- German Leopard tanks are considered the best suited for Ukraine
- All eyes are on Germany as defense leaders meet on Friday
- U.S. to provide $125 million to Ukraine to support energy systems
- Minister among dead in helicopter crash in Ukraine
KYIV/BERLIN, Jan 19 (Reuters) – Germany will send German-made tanks to Ukraine as long as the United States agrees to do the same, a government source in Berlin told Reuters, as partners in the NATO remain out of step on how best to arm Ukraine in its war against Russia.
Ukraine has pleaded for modern Western weapons, especially heavy battle tanks, so it can regain momentum after some battlefield successes in the second half of 2022 against Russian forces that invaded in February last.
Berlin has a veto over any decision to export its Leopard tanks, deployed by NATO’s allied armies across Europe and considered by defense experts to be the most suitable for Ukraine.
On several occasions in recent days, German Chancellor Olaf Scholz has underlined, behind closed doors, the condition that American tanks should also be sent to Ukraine, the German government source said on condition of anonymity.
Asked about Germany’s position, US President Joe Biden’s spokeswoman Karine Jean-Pierre said: “The President believes that each country should make its own sovereign decisions on security assistance measures and the types of equipment it is able to supply to Ukraine.”
On Wednesday, Secretary of State Antony Blinken said the United States would provide $125 million to Ukraine to support its energy and electricity networks following targeted attacks on those utilities by Russian forces.
NATO allies have sought to avoid the risk of appearing to directly confront Russia and have refrained from sending their most powerful weapons to Ukraine.
US officials have said the Biden administration is expected next to approve Stryker armored vehicles for Ukraine produced in Canada for the US military, but it is not ready to send US tanks.
The Pentagon is still not ready to respond to Kyiv’s request for M1 Abrams tanks, said Colin Kahl, the Pentagon’s top political adviser who had just returned from a trip to Ukraine.
“I just don’t think we’re there yet,” Kahl said. “The Abrams tank is very complicated equipment. It is expensive. It is difficult to train. It has a jet engine.”
Kahl’s remarks came ahead of Friday’s meeting of senior defense officials from dozens of countries at the US Ramstein Air Base in Germany to coordinate military aid to Kyiv.
New German Defense Minister Boris Pistorius will receive US Secretary of Defense Lloyd Austin on Thursday.
PRESSURE ON GERMANY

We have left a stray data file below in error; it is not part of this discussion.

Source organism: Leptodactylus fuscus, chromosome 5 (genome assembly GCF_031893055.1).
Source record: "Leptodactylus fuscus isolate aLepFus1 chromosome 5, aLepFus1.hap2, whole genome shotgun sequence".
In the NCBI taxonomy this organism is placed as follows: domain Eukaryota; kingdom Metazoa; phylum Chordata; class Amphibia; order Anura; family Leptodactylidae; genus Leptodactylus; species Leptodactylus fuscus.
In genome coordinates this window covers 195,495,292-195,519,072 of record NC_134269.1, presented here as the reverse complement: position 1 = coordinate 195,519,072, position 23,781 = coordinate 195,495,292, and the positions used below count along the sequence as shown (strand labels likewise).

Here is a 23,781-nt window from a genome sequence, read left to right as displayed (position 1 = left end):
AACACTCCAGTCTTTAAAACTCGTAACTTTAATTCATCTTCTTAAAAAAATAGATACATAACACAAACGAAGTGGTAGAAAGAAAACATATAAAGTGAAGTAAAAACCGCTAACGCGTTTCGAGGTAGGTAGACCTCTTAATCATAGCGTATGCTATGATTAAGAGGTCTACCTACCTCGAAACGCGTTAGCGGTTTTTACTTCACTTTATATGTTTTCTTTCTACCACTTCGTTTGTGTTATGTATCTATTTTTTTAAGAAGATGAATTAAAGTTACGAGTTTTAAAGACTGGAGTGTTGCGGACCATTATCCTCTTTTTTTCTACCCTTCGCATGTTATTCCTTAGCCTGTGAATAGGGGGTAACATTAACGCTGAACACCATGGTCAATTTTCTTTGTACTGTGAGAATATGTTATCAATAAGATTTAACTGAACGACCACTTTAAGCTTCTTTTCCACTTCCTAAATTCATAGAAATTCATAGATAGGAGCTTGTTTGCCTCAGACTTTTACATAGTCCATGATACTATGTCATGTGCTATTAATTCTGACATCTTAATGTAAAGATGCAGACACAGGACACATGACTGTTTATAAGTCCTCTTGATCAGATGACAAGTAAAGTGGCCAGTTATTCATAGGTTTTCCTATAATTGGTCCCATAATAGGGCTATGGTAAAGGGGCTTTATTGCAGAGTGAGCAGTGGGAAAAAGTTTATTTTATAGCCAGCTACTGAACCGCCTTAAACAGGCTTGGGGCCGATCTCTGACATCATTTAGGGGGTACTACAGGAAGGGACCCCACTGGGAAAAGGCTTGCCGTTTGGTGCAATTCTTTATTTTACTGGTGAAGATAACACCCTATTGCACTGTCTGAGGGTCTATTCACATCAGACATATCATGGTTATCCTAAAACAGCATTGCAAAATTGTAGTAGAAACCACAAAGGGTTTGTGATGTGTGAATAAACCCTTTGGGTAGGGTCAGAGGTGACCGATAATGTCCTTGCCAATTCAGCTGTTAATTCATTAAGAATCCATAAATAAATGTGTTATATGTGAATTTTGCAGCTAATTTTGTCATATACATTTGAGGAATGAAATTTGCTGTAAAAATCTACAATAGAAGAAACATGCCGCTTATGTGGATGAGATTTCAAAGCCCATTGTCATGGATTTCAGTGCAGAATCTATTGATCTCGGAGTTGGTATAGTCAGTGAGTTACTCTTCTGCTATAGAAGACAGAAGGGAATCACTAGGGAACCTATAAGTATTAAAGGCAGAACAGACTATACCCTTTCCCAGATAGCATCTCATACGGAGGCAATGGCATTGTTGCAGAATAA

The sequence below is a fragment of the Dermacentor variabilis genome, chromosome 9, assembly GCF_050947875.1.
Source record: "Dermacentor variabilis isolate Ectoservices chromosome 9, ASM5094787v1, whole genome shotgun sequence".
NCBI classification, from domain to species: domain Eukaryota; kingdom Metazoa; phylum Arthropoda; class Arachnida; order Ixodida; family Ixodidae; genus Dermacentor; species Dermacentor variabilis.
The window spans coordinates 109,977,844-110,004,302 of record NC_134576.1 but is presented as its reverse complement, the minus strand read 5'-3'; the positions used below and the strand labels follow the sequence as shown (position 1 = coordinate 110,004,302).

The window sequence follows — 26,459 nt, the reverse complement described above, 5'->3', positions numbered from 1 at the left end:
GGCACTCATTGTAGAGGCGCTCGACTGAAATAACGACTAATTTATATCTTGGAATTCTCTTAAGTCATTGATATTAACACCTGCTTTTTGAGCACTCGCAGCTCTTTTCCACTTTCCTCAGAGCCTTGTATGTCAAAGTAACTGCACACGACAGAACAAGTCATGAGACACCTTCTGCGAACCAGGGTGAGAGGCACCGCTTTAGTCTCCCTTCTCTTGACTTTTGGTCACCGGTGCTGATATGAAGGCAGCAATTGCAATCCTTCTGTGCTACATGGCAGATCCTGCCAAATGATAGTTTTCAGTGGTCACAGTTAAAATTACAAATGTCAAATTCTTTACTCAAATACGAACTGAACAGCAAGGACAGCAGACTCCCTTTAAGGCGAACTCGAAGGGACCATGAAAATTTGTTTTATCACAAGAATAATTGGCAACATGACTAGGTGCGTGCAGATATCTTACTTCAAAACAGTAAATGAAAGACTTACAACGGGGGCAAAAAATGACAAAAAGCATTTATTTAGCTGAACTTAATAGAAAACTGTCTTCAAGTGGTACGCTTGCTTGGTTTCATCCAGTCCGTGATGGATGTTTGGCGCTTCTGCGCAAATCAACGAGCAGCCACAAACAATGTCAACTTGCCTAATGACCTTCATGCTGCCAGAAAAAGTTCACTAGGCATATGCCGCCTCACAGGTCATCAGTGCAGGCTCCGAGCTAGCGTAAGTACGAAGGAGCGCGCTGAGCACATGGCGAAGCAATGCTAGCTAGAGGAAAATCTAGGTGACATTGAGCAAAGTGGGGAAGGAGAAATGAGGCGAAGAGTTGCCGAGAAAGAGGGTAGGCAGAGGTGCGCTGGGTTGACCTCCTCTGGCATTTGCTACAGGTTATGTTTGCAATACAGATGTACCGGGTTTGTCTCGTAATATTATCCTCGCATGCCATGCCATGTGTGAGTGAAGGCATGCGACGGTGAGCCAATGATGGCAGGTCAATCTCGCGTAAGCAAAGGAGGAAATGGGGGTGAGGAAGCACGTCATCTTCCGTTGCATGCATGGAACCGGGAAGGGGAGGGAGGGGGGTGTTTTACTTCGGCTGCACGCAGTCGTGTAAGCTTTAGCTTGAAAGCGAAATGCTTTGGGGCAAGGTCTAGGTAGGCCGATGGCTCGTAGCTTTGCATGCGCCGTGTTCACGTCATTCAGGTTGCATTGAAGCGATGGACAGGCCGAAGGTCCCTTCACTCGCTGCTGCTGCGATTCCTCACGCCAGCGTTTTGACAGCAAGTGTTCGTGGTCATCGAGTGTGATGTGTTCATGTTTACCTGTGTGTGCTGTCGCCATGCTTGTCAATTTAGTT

Attention at Friday’s meeting will be focused on Germany, which has said Western tanks should only be supplied to Ukraine if there is an agreement among key Kyiv allies.
Britain ratcheted up the pressure on Berlin this month by becoming the first Western country to send tanks to Ukraine, promising a squadron of its Challengers. Poland and Finland said they would send Leopard tanks if Germany approved them.
In a video-linked speech at the Davos forum on Wednesday, Ukrainian President Volodymyr Zelenskiy urged Western allies to supply his country before Russia launches its next missile and armored ground attacks.
“Ukraine’s supply of air defense systems must outpace Russia’s upcoming missile attacks,” Zelenskiy said. “Western tank supply must outrun another Russian tank invasion.”
The German Leopard 2 is considered one of the best Western tanks. It weighs over 60 tons (60,000 kilograms), has a 120 mm smoothbore gun and can hit targets at a distance of up to five kilometers (three miles).
Ukraine, which has relied primarily on Soviet-era T-72 tank variants, says the new tanks would give its troops the mobile firepower to hunt Russian troops in decisive battles.
DIFFICULT FRONTLINE SITUATION
The fighting has been concentrated in southern and eastern Ukraine, after Russia’s initial assault from the north aimed at taking Kyiv was thwarted in the first months of an invasion that Russian President Vladimir Putin called it a “special military operation”.
“The situation on the front line remains difficult, with Donbass being the epicenter of the fiercest and most principled battles,” Zelenskiy said in a video address on Wednesday. “We are witnessing a gradual increase in the number of bombardments and attempts to carry out offensive actions by the invaders.”
The Donbass, made up of Luhansk and Donetsk, is the industrial heartland of eastern Ukraine. Russian forces have been pushing for months for control of the town of Bakhmut in Donetsk, but with limited success, and have shifted their focus to the nearby small town of Soledar in recent weeks.
Ukrainian military analyst Oleh Zhdanov said in a YouTube video that Ukrainian army units remained in Soledar, with heavy fighting in western districts despite Russian claims for more than a week that they were in control the city now.
Reuters could not verify reports from the battlefield.
Separately, a helicopter crashed in fog on Wednesday near a childcare center outside Kyiv, killing 14 people, including Ukraine’s interior minister and a child.
Ukrainian officials have not suggested that any action by Russia was responsible for the downing of the helicopter.
The accident was “a terrible tragedy” and “the pain is indescribable”, Zelenskiy said on Telegram, and in his nightly video address he said he had asked the SBU intelligence service to investigate the cause.
Reporting by Andreas Rinke in Berlin and Reuters offices; Written by Grant McCool and Himani Sarkar; Editing by Howard Goller and Simon Cameron-Moore
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